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Are two patties always better than one on a hamburger bun?

burger Purlieu.jpg (copy)

P237 Burger (double) — with American cheese, dijon, mayo, iceberg, caramelized shallots, pickled lunch box peppers, and french fries — at Purlieu restaurant on Tuesday, Feb. 13, 2018. Wade Spees/Staff

Q: Hi, Hanna. I have a question about burgers that I don't think you (or, for that matter, anybody has addressed.) I have noticed a trend lately that when chefs are looking to create the "perfect" burger, they seem to lately always going with the two patty option, as opposed to one thick burger. Why? What's their reasoning? Is it because they think it's harder to get the temperature right with one thick burger? Which do YOU prefer? I'd love to know.

A: Do you remember studying for exams and realizing that one wild guess was always safer than the rest? Maybe it was “international trade” in history, or “diminishing marginal returns” in economics (obviously, I didn’t stray too far from the social sciences when I was in school.) The phrase might not explain everything, but it could at least earn you half credit.

In the restaurant world right now, that failsafe answer is “Instagram.” Are two patties prettier than one? You betcha: Especially if they’re posed with melty cheese and vibrantly green lettuce tucked between them, with a few seductively grilled onions peeking out from either side of the beef.

But since I’m not a chef by trade, I checked with John Zucker, whose perfected burger at Purlieu features two patties on a Brown’s Court bun.

“It definitely photographs better,” he confirmed.

Contrary to what you and I both thought, though, it isn’t easier to cook (although there’s obviously less waste when a rookie kitchen hand wrecks four ounces worth of meat.) “It's actually more challenging to get the burger cooked correctly with the sear technique,” Zucker says. “It took us about a week to get the cooks to do it correctly without burning it.”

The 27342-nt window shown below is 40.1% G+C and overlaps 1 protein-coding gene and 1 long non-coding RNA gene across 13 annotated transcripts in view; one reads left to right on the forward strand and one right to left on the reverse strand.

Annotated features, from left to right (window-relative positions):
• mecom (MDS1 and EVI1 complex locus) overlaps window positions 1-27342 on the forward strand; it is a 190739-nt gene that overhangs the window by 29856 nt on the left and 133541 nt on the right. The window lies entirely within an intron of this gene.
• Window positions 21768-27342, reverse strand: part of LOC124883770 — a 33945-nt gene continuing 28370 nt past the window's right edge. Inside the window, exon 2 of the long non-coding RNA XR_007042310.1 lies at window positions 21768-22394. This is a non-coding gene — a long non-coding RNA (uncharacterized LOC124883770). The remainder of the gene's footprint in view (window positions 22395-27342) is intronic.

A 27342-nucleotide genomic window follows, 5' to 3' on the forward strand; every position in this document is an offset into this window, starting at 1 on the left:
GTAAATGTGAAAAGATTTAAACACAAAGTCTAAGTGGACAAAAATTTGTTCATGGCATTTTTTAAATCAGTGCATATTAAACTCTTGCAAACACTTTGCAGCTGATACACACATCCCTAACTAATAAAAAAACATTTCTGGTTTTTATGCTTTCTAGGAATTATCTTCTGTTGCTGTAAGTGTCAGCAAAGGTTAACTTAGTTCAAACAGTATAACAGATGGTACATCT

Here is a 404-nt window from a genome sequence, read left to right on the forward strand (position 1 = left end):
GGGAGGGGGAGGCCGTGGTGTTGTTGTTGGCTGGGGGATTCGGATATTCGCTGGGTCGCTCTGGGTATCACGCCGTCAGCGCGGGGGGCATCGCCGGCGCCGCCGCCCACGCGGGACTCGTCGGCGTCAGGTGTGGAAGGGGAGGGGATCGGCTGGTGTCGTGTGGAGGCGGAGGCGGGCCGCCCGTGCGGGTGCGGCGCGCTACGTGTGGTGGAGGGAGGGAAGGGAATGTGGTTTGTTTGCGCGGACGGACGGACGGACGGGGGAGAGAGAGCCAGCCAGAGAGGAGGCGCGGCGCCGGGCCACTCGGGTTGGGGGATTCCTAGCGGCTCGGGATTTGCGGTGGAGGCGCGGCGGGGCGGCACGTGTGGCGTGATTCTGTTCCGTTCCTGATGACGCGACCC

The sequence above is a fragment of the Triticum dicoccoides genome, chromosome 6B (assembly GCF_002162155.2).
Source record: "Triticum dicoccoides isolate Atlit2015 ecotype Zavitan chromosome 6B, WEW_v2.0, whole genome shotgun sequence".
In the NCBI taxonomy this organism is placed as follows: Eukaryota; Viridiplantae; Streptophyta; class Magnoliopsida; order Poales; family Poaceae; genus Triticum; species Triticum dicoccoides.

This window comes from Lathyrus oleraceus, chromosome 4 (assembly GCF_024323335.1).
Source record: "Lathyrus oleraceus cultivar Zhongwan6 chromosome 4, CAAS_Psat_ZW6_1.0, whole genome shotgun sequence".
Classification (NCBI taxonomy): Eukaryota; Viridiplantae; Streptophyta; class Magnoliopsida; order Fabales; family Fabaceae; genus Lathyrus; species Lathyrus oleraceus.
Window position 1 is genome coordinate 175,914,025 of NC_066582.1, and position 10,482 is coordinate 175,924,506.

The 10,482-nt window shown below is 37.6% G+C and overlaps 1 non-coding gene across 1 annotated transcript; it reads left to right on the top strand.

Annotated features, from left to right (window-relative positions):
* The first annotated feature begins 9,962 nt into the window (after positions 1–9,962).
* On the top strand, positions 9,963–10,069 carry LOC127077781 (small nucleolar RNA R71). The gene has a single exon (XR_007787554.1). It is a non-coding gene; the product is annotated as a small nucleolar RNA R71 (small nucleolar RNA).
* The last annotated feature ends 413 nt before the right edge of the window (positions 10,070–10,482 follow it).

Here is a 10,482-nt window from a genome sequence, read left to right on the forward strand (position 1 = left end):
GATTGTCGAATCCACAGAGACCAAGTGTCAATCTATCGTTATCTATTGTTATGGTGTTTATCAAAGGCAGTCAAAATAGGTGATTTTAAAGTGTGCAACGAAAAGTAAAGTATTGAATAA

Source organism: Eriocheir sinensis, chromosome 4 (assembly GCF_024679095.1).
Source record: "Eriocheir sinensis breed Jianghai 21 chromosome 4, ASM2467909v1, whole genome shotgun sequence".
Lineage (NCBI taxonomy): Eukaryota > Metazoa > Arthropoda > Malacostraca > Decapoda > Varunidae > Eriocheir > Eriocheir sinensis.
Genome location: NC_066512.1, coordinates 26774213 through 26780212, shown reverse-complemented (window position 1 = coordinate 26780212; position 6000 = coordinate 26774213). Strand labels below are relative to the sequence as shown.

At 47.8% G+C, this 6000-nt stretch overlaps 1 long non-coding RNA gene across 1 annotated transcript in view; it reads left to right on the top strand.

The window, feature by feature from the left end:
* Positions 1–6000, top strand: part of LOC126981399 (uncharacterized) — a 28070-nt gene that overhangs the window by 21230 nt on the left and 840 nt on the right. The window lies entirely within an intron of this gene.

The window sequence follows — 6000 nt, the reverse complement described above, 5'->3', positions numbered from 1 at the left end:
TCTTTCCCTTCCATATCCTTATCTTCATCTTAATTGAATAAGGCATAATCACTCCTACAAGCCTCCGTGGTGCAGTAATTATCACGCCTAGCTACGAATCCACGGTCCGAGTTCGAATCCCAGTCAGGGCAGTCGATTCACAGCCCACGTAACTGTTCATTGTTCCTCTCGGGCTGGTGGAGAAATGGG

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That said, once a cook masters thin patty strategy, it takes far less time to fulfill an order, which is likely why sliders prevail at places like White Castle. “We’re able to fully cook a 6-7 ounce burger from raw in about 3-4 minutes,” says Thai Phi of Pink Bellies, home to an absurdly good In-N-Out homage, available in two- and four-patty versions.

Zucker, another Californian, shares Phi’s admiration for In-N-Out. Although his burger isn’t directly based on the source material, the chain’s insistence on a caramelized patty shaped his burger opinions. “Having two patties with that crust is really good,” he says. (Or one: Like Phi, Zucker likes giving customers the chance to choose.)

That kind of customization is important, because not every burger is better with a second patty. I’m an on-the-record, raving fan of Little Jack’s burgers, and I don’t think much of the double. The extra patty seems to throw off the proportion of bread to meat, and the overall texture of the sandwich.

In general, I’m fine with any burger dimensions, so long as the meat’s properly seasoned and cooked, although I draw the line at burgers that can’t be devoured without the help of a knife and fork, since those have arguably morphed into something more like Salisbury steak.

But I don’t want to dodge your question. My ideal burger is seven ounces, topped with mayonnaise and jalapenos. One patty, please.

Have a dining question? Email hraskin@postandcourier.com.

Reach Hanna Raskin at 843-937-5560 and follow her on Twitter @hannaraskin.

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